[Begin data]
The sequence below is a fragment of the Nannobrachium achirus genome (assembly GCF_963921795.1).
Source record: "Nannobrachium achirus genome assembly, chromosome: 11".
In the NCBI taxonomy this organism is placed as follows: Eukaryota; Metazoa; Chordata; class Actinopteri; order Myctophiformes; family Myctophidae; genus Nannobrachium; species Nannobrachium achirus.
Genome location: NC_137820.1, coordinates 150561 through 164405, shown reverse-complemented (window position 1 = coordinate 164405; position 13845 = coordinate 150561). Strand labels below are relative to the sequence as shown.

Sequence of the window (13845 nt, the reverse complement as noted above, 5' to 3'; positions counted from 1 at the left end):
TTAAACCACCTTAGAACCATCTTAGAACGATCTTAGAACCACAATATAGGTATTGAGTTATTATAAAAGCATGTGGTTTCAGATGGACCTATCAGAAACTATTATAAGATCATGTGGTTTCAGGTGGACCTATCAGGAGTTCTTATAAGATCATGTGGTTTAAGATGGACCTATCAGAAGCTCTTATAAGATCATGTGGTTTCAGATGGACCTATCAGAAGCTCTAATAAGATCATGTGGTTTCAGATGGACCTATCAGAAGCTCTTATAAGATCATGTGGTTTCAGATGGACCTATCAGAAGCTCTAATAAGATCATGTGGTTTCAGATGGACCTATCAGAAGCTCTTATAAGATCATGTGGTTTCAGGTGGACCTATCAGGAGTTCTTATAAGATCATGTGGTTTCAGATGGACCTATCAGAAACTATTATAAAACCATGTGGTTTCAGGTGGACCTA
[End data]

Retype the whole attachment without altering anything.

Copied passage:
The sequence below is a fragment of the Nannobrachium achirus genome (assembly GCF_963921795.1).
Source record: "Nannobrachium achirus genome assembly, chromosome: 11".
In the NCBI taxonomy this organism is placed as follows: Eukaryota; Metazoa; Chordata; class Actinopteri; order Myctophiformes; family Myctophidae; genus Nannobrachium; species Nannobrachium achirus.
Genome location: NC_137820.1, coordinates 150561 through 164405, shown reverse-complemented (window position 1 = coordinate 164405; position 13845 = coordinate 150561). Strand labels below are relative to the sequence as shown.

Sequence of the window (13845 nt, the reverse complement as noted above, 5' to 3'; positions counted from 1 at the left end):
TTAAACCACCTTAGAACCATCTTAGAACGATCTTAGAACCACAATATAGGTATTGAGTTATTATAAAAGCATGTGGTTTCAGATGGACCTATCAGAAACTATTATAAGATCATGTGGTTTCAGGTGGACCTATCAGGAGTTCTTATAAGATCATGTGGTTTAAGATGGACCTATCAGAAGCTCTTATAAGATCATGTGGTTTCAGATGGACCTATCAGAAGCTCTAATAAGATCATGTGGTTTCAGATGGACCTATCAGAAGCTCTTATAAGATCATGTGGTTTCAGATGGACCTATCAGAAGCTCTAATAAGATCATGTGGTTTCAGATGGACCTATCAGAAGCTCTTATAAGATCATGTGGTTTCAGGTGGACCTATCAGGAGTTCTTATAAGATCATGTGGTTTCAGATGGACCTATCAGAAACTATTATAAAACCATGTGGTTTCAGGTGGACCTA